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Columns and Articles by Dr. Laina Farhat-Holzman

September 21, 2013

Is the US the World's Policeman?

The question comes up in public discussions all the time: Why should we be the world's policemen? Of course we are not the world's policemen, but we do play an enormous role in serving as a de facto government in a world that, without us, would have no governance at all. The opposite of governance is anarchy, a non-system that makes life like that of the European Dark Ages after the fall of Rome. Rome, like the United States, did far more good than harm to the world it governed.

Our very flawed nation has the admirable quality of being able to evolve, to fix horrors even as terrible as slavery. We are constantly soul-searching and through our three-part governance (President, Congress, and Supreme Court), we have become a model and a power in the world that has made an enormous difference to global quality of life. Without us, the world would be a much more awful place than it is.

We are the world's sole superpower and these are some of the things that we do:

o Our Pacific Fleet keeps order in a region that, without us, would host naval arms races among countries with historic anatipathies. Imagine what would happen if China's expansionism were not checked? A world war could begin there. Instead, the Asian countries have been freed to develop their economies with growing middle classes, modeled on our own form of government.

o Europe enjoyed 60 years under America's protective umbrella, freeing them from more internal wars and ineffectual self defense. Without us, they would be speaking German or Russian, with unhappy consequences.

o Even in the Muslim world, which is viscerally hostile to the United States, the worst and most authoritarian leaders send their families to the United States and their children to our schools. Their words are one thing---their actions quite another.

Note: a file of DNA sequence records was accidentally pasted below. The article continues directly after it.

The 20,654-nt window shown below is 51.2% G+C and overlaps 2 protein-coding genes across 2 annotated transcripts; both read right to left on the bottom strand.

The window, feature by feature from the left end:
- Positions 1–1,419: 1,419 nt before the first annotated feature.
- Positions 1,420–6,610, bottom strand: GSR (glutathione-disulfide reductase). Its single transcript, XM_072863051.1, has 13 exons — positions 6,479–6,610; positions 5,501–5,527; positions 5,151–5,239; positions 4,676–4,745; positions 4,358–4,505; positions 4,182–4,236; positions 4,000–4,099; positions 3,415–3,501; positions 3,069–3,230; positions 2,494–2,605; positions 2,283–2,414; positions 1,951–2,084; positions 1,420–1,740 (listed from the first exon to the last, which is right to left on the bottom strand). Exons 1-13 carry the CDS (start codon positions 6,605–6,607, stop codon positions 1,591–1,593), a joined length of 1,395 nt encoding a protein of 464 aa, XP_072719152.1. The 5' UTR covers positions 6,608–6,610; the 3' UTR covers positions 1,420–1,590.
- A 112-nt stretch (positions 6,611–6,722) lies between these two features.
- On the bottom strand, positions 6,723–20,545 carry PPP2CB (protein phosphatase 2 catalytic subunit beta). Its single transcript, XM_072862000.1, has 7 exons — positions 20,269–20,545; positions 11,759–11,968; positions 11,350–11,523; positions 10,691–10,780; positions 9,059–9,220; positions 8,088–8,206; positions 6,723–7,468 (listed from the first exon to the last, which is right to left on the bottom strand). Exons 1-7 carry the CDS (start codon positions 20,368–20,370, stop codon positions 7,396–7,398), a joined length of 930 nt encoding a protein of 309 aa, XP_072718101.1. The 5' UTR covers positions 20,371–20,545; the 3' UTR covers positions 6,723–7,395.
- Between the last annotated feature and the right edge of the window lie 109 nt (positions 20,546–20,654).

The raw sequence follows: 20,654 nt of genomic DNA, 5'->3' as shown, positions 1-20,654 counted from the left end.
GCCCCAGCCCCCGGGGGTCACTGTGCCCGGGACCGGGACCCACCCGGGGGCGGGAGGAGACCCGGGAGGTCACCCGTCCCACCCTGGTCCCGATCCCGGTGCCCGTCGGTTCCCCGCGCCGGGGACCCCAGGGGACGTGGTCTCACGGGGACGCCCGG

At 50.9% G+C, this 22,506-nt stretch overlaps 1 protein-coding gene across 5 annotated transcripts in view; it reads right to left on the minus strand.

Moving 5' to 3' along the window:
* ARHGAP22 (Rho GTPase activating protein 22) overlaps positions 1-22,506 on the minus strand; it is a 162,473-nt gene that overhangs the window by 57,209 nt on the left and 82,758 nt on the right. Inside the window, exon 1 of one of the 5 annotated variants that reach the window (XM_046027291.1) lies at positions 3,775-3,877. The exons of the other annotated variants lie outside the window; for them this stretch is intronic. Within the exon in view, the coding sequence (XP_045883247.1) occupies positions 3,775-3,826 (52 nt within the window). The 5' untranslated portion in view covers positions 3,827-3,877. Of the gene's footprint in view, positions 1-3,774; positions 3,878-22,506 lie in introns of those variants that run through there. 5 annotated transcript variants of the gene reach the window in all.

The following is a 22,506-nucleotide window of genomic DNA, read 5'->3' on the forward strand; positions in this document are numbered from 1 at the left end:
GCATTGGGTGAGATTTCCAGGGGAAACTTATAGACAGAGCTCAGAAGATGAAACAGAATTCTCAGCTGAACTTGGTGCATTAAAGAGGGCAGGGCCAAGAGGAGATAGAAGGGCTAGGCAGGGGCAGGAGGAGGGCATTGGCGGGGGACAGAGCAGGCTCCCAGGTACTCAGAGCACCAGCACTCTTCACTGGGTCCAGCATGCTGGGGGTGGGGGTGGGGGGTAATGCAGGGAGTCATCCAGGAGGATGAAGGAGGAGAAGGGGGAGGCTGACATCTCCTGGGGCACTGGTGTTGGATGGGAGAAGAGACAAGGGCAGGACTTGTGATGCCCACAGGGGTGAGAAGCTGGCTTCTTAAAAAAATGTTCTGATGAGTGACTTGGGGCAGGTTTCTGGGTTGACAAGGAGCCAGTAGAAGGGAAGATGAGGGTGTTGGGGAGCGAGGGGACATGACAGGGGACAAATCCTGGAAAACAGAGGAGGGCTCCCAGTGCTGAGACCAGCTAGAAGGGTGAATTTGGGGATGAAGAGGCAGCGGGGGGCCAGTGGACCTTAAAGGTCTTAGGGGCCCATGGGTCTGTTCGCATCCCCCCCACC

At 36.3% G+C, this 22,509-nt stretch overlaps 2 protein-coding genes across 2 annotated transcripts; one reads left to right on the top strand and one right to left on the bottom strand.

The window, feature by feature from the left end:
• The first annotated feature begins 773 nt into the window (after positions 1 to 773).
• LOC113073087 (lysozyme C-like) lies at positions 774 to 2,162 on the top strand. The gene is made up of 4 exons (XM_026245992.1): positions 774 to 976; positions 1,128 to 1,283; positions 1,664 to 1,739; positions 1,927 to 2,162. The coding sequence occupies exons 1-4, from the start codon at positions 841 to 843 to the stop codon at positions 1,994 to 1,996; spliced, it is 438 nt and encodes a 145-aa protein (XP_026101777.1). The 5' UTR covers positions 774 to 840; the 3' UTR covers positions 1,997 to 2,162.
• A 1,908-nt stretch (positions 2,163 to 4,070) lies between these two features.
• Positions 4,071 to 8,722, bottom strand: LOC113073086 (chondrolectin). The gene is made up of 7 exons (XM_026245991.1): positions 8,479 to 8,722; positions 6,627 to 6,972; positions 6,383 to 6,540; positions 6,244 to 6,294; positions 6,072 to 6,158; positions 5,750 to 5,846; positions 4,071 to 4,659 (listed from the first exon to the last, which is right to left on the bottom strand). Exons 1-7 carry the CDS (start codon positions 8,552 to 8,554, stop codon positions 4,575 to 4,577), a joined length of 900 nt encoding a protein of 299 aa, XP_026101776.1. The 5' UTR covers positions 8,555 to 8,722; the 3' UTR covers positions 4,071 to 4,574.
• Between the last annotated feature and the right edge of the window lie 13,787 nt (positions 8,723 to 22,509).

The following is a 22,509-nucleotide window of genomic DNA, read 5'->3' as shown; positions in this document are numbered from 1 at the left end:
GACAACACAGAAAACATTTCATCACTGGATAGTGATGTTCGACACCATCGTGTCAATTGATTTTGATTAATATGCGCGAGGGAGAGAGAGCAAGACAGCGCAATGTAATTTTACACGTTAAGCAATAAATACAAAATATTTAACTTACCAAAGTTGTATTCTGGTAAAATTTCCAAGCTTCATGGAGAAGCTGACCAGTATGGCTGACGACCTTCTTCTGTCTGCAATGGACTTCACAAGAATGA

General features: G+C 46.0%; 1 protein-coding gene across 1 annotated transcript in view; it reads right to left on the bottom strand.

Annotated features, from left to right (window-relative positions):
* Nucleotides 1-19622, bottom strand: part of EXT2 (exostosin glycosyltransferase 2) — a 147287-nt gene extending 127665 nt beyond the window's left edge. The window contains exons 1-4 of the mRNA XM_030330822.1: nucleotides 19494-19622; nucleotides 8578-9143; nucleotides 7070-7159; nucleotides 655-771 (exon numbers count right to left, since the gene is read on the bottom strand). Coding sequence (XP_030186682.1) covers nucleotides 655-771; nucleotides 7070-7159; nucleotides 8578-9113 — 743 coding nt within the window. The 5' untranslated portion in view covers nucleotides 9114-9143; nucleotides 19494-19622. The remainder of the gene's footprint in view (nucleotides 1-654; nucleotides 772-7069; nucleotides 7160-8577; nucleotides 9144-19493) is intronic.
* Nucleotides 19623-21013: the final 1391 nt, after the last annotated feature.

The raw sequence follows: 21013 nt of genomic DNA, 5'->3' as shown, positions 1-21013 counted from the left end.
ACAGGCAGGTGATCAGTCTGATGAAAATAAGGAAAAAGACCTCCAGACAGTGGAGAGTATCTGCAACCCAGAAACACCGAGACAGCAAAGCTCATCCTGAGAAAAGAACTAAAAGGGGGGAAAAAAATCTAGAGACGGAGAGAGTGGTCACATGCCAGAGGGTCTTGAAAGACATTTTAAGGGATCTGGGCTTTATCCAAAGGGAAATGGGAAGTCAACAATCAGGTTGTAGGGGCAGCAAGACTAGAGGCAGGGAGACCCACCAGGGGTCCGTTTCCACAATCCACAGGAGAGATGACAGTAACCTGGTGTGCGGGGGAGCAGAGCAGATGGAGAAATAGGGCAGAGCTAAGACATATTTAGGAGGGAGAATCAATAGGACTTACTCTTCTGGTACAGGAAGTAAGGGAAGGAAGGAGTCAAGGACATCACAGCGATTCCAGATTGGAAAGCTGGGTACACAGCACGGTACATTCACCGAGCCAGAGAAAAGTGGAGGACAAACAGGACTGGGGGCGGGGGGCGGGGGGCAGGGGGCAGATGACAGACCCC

o Global Economy. Overseeing the global economy is one of our most important functions, with involvement in enforcement, oil, money, trade, and consumption.

o International Legitimacy. There would not be any valid international legitimacy without the umbrella of the US. We face resentment and criticism, yet we continue to provide leadership and bear the costs of having a world in which there is the appearance of legitimacy.

o International Security. We are indispensible in international security-providing reassurance, our role in nuclear nonproliferation, terrorism and preventive war, humanitarian intervention, and state-building (one of our less successful, but well-intentioned endeavors).

A World Without America. There is no doubt that were we not today's hegemon, the world would be a much more dangerous place. It is obvious that institutions such as the UN and the European Union cannot---or do not---have force to fall back on when talk no longer has an effect. However, because we do not provide security everywhere, we can see the consequences when our power is absent. Nobody intervened in the genocide in Rwanda and no one is willing to step up to forcibly stop the genocide in Darfur, Sudan. Nobody would have intervened in the genocide in Yugoslavia---a situation in Europe's very back yard---until the US ended it and contributed to the rebuilding of those countries, which are once more flourishing.

The world may resent us, but without us, most of the gains enjoyed by the developed world would not have been possible. As for the lesser developed world, there has been a surprising reduction in global poverty, to which we have contributed.

Gratitude is not an emotion that most nation-states cherish. However, let us end the pretense that the power of the United States is an obnoxious thing. There is no model in world history in which an imperial power did as much good and took as little in return. For a resolutely anti-aristocratic country, the United States shows laudable noblesse oblige. We do what we do because it is right---and because we can.

For a more extensive summary than can be provided here, read The Case for Goliath: How America Acts as the World's Government in the 21st Century, Michael Mandelbaum, Public Affairs (Perseus), New York 2005.

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Dr. Laina Farhat-Holzman is a historian, lecturer, and author of How Do You Know That? You may contact her at Lfarhat102@aol.com or www.globalthink.net.